“Many children with autism have been neglected and stigmatized. Early diagnosis of the condition and training of specialized teachers to handle such in ECDE centres is a step in the right direction.

As we focus on expanding ECDE centres and increasing pupil enrollments special needs of our young autistic learners must be taken into account. This motion will ensure the county takes responsibility,” said the Gilgil MCA.

Statistics reveal that more boys than girls are diagnosed with developmental delays associated with ASD.

While there isn’t a given set of statistics in Kenya, autism is said to impact 1 in 59 children worldwide.

The  World Health Organization (WHO) estimates the global prevalence for ASD to be six per 1,000 children and even flagged it as an issue to be concerned about in May 2014.

Chege said children with autism are intelligent and if diagnosed early, they will develop normally just like their normal counterparts.

Autism Lights Incorporation, a nonprofit organization whose mission is to improve the quality of life for those diagnosed with Autism played a role in the introduction of the motion after lobbying MCAs to enact the legislation.

Medical experts say if nutritional supplements are used concurrently with the physiotherapy programs they will help in containing autistic children’s sporadic fits of convulsions, depression, and inability to concentrate and reduce energy levels to clinically recommended thresholds.

Dr. Simon Theuri a Pediatric Physiotherapist at the Nakuru County Referral Hospital says clinical studies have attributed ASD to complications during child delivery.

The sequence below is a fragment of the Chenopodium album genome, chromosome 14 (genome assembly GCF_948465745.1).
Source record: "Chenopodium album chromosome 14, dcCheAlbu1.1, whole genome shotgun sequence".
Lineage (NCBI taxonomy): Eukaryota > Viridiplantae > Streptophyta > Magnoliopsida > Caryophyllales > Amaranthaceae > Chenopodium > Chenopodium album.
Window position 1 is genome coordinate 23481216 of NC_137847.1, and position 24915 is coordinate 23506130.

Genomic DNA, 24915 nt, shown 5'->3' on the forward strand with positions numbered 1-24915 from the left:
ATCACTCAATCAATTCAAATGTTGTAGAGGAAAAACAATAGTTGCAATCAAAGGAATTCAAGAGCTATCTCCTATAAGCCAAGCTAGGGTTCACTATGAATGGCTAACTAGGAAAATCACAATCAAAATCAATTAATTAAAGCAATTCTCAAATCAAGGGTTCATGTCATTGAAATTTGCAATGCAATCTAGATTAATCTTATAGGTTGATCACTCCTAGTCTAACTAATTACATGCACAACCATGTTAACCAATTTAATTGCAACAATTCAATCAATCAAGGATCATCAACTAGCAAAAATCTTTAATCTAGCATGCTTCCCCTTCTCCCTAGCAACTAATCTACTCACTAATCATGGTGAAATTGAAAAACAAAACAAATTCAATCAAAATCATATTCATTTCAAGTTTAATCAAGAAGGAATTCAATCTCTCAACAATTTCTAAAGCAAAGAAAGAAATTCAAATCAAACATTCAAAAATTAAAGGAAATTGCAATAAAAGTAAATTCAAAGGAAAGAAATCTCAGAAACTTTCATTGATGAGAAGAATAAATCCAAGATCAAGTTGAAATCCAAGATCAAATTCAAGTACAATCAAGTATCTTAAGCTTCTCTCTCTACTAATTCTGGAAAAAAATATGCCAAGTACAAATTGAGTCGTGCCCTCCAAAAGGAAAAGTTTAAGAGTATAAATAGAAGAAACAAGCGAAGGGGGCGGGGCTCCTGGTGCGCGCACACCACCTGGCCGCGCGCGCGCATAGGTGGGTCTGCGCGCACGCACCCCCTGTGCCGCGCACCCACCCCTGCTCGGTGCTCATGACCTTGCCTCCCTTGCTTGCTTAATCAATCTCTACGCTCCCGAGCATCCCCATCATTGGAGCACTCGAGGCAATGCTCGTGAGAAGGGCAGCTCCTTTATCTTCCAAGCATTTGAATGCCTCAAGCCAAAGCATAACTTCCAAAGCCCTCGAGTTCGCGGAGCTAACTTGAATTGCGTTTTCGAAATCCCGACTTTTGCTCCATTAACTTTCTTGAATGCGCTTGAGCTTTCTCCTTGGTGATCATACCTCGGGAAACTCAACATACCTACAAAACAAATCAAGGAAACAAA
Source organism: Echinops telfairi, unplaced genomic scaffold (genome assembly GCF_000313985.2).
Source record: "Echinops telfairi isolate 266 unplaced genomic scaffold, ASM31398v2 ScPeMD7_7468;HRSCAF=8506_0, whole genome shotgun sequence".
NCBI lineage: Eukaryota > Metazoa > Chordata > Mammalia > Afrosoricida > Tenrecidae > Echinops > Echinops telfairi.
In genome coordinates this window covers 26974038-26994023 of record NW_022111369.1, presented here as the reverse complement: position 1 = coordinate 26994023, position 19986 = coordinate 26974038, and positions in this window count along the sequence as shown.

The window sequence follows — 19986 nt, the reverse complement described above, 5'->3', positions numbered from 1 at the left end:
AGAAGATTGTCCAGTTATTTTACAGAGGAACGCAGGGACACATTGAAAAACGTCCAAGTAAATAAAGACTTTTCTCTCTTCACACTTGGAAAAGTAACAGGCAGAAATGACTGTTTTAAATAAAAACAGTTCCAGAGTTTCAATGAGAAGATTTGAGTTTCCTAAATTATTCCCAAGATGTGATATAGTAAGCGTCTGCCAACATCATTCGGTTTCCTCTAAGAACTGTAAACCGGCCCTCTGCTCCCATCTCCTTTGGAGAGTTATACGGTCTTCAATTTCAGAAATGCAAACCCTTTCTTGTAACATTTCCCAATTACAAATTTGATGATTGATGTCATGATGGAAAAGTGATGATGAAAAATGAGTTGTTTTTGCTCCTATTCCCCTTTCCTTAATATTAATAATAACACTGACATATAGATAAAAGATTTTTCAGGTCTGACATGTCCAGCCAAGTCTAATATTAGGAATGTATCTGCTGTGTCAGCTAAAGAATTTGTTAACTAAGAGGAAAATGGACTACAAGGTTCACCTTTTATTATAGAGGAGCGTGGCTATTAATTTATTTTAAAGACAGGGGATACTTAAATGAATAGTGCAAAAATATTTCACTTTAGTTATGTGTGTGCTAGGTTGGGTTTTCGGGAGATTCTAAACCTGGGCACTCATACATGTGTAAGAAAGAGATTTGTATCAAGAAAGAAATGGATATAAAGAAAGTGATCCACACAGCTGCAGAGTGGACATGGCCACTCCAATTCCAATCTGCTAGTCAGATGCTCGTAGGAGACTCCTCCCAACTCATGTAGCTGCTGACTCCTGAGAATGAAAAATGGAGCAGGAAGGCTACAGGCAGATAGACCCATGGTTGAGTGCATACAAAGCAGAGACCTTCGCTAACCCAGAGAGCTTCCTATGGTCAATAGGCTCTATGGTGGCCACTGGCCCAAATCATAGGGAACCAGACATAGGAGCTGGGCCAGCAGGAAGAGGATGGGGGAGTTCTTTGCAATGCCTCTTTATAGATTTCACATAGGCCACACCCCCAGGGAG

Even as national statistics show that two among every 100 children between 17-37 months live with ASD. Dr. Theuri urges for hospital deliveries of babies and a close observation by parents during their growth.

While the cause of autism is not known, certain medical conditions are known to be associated with it like neurofibromatosis, a genetic disorder that causes tumours to form on nerve tissue. Epilepsy can also be associated with autism, in that epileptic children also develop autism.

Research has also shown that as autistic children grow older they are more likely to develop learning disorders.

The  Attention Deficit Hyperactivity Disorder (ADHD) and autism can also coexist, meaning a child with ADHD can become autistic or an autistic child can develop ADHD.

A doctor can prescribe occupational therapy at rehabilitation units twice or three times a week depending on the child’s needs. Others might require speech therapy to re-learn the things they have regressed on as well as pick up on new language.

Elimination diet helps some children- this involves removing sugar, diary and gluten foods which the kids will have an aversion to.

This however doesn’t work for everybody. The diet might reduce the level of hyper activity and wondering aimlessly in one child, but may have little or no impact on another’s behaviour.

By  Anne Mwale /Faith Kemunto